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It measures about 36”x54”.  Contrary to my normal practice, I did prewash the coral fabric (hence the reason for the wrinkles—I haven’t ironed it yet).  I was worried there might be bleeding issues since it’s such a bright color, and the gray and aqua on the front are so pale.  However, I didn’t notice any color bleeding in the wash, so it might have been just fine anyway—better safe than sorry, though!

I plan to baste it tonight and then get started on the quilting.  I really love hand quilting—it’s the perfect excuse to sit down and catch up on TV!

Super Tote

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I’ve had this tote finished for a while, but it was on my wayward SD card, so I haven’t been able to post about it until now.  These are the only two pictures that survived, and this one is a little yellow looking, but you get the idea.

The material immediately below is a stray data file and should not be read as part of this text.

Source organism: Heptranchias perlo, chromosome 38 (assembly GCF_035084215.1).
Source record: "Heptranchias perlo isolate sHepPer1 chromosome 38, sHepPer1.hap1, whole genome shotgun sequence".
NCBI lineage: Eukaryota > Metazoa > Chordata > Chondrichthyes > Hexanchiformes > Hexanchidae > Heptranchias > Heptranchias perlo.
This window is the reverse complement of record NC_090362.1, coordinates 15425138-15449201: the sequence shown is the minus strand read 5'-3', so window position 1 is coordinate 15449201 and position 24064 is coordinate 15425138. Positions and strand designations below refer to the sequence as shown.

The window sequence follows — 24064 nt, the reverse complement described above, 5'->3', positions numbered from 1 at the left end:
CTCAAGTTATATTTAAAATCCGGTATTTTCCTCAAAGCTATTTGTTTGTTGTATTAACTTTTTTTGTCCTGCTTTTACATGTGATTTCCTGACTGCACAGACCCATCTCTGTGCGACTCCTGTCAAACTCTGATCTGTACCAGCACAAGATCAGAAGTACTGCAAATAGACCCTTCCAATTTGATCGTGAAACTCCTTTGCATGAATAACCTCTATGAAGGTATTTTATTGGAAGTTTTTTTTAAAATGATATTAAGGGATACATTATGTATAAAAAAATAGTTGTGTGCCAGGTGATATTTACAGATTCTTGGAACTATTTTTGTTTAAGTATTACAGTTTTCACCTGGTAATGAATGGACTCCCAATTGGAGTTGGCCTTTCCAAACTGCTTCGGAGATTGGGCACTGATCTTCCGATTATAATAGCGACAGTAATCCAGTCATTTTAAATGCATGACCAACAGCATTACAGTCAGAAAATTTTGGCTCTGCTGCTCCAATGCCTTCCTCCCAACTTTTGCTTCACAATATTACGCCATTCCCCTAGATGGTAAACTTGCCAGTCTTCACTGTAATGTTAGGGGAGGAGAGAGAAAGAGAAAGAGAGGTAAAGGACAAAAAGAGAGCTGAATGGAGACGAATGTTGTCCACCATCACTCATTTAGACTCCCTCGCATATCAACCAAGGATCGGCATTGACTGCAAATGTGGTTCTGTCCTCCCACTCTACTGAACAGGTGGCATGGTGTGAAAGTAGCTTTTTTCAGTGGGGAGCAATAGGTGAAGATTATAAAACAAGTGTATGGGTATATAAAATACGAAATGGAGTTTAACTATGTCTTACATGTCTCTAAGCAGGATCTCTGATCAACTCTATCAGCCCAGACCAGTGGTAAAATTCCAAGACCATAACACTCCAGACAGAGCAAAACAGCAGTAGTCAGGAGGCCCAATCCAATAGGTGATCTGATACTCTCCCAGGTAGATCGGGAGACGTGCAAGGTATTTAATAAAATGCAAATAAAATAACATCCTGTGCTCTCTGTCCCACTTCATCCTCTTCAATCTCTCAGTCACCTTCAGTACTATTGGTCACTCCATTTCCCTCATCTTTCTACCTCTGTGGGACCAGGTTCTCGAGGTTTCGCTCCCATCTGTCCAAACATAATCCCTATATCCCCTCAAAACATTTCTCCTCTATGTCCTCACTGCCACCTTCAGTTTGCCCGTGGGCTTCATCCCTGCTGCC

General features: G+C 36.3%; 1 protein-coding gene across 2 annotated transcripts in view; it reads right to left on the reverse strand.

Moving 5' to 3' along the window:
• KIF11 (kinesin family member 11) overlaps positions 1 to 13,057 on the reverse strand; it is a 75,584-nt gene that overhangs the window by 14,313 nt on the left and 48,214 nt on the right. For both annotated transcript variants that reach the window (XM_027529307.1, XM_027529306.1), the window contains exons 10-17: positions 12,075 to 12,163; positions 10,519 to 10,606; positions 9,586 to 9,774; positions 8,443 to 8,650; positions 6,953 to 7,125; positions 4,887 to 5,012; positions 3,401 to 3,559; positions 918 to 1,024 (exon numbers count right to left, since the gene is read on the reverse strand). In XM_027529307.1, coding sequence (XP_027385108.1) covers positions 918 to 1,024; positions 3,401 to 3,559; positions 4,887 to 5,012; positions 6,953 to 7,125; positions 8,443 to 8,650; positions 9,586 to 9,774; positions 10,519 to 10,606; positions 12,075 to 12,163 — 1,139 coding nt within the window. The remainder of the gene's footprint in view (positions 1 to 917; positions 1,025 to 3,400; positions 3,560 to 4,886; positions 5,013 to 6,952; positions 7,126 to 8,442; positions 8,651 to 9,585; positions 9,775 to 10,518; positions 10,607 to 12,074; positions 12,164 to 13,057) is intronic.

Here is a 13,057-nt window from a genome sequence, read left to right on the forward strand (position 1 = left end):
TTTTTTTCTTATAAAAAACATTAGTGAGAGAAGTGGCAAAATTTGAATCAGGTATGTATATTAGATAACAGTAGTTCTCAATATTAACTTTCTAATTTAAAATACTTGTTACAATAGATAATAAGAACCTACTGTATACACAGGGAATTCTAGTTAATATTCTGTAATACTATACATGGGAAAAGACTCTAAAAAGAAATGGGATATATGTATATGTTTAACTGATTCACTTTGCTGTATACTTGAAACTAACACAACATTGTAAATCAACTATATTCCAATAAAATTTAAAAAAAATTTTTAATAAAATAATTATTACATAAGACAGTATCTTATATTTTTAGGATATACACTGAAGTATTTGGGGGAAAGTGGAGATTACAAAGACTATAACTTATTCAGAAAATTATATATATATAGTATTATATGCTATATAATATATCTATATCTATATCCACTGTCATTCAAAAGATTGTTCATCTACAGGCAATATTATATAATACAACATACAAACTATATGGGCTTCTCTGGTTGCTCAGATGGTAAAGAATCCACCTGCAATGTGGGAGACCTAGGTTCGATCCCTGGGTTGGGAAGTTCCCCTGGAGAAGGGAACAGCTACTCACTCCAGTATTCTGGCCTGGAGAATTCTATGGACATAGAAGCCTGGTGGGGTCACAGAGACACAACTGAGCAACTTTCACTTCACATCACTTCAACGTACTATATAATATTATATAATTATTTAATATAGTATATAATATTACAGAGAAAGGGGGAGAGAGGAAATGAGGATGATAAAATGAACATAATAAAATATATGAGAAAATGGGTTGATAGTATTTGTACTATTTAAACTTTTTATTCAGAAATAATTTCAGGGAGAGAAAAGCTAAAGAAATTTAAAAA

The nice thing about writing about it after so long is that I’ve had a chance to really use it and give a good opinion on it.  I’ve been using it as my diaper bag, and it’s really the perfect size.  The pattern was also easy to follow.

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I used quilting cotton, so it required a TON of interfacing, and if I ever make this bag again, I plan to use home decor weight instead.  The biggest problem I’m having with it is that the top wants to roll down when it has stuff in it.  You can kind of see that in the picture.  The fabric also isn’t holding up that well since it’s so lightweight.  However, I’ll know to use heavier fabrics from now on.

I love all the pockets—the interior is great, as is the exterior pocket for tossing in keys.  I haven’t been carrying it recently since the rolling top bothers me, but I’ll definitely keep it around for a spring bag or beach bag next year.